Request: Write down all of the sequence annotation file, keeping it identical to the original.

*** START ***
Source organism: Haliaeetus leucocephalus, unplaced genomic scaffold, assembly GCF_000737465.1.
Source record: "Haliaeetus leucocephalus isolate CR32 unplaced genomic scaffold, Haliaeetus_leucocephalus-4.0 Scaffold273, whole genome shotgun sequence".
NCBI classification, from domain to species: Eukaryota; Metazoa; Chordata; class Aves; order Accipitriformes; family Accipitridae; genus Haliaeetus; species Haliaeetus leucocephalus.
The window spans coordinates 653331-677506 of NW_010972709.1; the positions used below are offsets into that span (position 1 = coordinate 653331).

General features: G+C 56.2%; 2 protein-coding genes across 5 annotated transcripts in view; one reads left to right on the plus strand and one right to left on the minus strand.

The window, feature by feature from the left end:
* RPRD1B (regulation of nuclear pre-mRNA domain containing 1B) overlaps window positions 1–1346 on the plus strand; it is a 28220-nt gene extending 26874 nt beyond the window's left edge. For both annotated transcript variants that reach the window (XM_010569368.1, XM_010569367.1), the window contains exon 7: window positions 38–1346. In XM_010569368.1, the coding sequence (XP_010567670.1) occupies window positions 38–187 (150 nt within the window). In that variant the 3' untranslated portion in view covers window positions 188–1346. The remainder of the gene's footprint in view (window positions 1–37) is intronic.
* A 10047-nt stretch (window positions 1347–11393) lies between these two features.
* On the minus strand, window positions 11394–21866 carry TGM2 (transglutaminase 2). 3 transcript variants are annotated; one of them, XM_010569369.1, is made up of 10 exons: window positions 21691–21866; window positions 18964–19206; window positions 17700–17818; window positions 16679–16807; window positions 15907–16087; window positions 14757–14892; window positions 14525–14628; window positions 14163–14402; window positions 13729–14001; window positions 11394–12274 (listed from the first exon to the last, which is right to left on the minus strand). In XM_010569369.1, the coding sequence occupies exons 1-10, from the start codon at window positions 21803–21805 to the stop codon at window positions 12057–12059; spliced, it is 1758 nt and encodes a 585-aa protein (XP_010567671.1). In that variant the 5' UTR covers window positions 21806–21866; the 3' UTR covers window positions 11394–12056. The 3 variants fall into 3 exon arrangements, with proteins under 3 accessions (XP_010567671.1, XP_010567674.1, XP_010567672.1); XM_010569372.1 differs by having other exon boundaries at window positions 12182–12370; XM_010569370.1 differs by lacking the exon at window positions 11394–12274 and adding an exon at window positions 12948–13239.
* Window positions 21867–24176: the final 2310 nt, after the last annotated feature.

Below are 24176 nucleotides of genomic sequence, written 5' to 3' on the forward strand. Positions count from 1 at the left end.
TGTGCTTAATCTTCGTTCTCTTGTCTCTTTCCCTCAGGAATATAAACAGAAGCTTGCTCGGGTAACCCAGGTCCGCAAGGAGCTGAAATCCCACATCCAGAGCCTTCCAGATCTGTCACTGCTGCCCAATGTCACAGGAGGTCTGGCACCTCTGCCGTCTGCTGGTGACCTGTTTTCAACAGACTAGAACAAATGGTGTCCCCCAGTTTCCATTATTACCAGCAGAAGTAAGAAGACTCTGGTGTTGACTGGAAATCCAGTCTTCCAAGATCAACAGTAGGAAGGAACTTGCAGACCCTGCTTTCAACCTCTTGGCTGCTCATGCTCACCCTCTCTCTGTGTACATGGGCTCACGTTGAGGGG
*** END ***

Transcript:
Source organism: Haliaeetus leucocephalus, unplaced genomic scaffold, assembly GCF_000737465.1.
Source record: "Haliaeetus leucocephalus isolate CR32 unplaced genomic scaffold, Haliaeetus_leucocephalus-4.0 Scaffold273, whole genome shotgun sequence".
NCBI classification, from domain to species: Eukaryota; Metazoa; Chordata; class Aves; order Accipitriformes; family Accipitridae; genus Haliaeetus; species Haliaeetus leucocephalus.
The window spans coordinates 653331-677506 of NW_010972709.1; the positions used below are offsets into that span (position 1 = coordinate 653331).

General features: G+C 56.2%; 2 protein-coding genes across 5 annotated transcripts in view; one reads left to right on the plus strand and one right to left on the minus strand.

The window, feature by feature from the left end:
* RPRD1B (regulation of nuclear pre-mRNA domain containing 1B) overlaps window positions 1–1346 on the plus strand; it is a 28220-nt gene extending 26874 nt beyond the window's left edge. For both annotated transcript variants that reach the window (XM_010569368.1, XM_010569367.1), the window contains exon 7: window positions 38–1346. In XM_010569368.1, the coding sequence (XP_010567670.1) occupies window positions 38–187 (150 nt within the window). In that variant the 3' untranslated portion in view covers window positions 188–1346. The remainder of the gene's footprint in view (window positions 1–37) is intronic.
* A 10047-nt stretch (window positions 1347–11393) lies between these two features.
* On the minus strand, window positions 11394–21866 carry TGM2 (transglutaminase 2). 3 transcript variants are annotated; one of them, XM_010569369.1, is made up of 10 exons: window positions 21691–21866; window positions 18964–19206; window positions 17700–17818; window positions 16679–16807; window positions 15907–16087; window positions 14757–14892; window positions 14525–14628; window positions 14163–14402; window positions 13729–14001; window positions 11394–12274 (listed from the first exon to the last, which is right to left on the minus strand). In XM_010569369.1, the coding sequence occupies exons 1-10, from the start codon at window positions 21803–21805 to the stop codon at window positions 12057–12059; spliced, it is 1758 nt and encodes a 585-aa protein (XP_010567671.1). In that variant the 5' UTR covers window positions 21806–21866; the 3' UTR covers window positions 11394–12056. The 3 variants fall into 3 exon arrangements, with proteins under 3 accessions (XP_010567671.1, XP_010567674.1, XP_010567672.1); XM_010569372.1 differs by having other exon boundaries at window positions 12182–12370; XM_010569370.1 differs by lacking the exon at window positions 11394–12274 and adding an exon at window positions 12948–13239.
* Window positions 21867–24176: the final 2310 nt, after the last annotated feature.

Below are 24176 nucleotides of genomic sequence, written 5' to 3' on the forward strand. Positions count from 1 at the left end.
TGTGCTTAATCTTCGTTCTCTTGTCTCTTTCCCTCAGGAATATAAACAGAAGCTTGCTCGGGTAACCCAGGTCCGCAAGGAGCTGAAATCCCACATCCAGAGCCTTCCAGATCTGTCACTGCTGCCCAATGTCACAGGAGGTCTGGCACCTCTGCCGTCTGCTGGTGACCTGTTTTCAACAGACTAGAACAAATGGTGTCCCCCAGTTTCCATTATTACCAGCAGAAGTAAGAAGACTCTGGTGTTGACTGGAAATCCAGTCTTCCAAGATCAACAGTAGGAAGGAACTTGCAGACCCTGCTTTCAACCTCTTGGCTGCTCATGCTCACCCTCTCTCTGTGTACATGGGCTCACGTTGAGGGG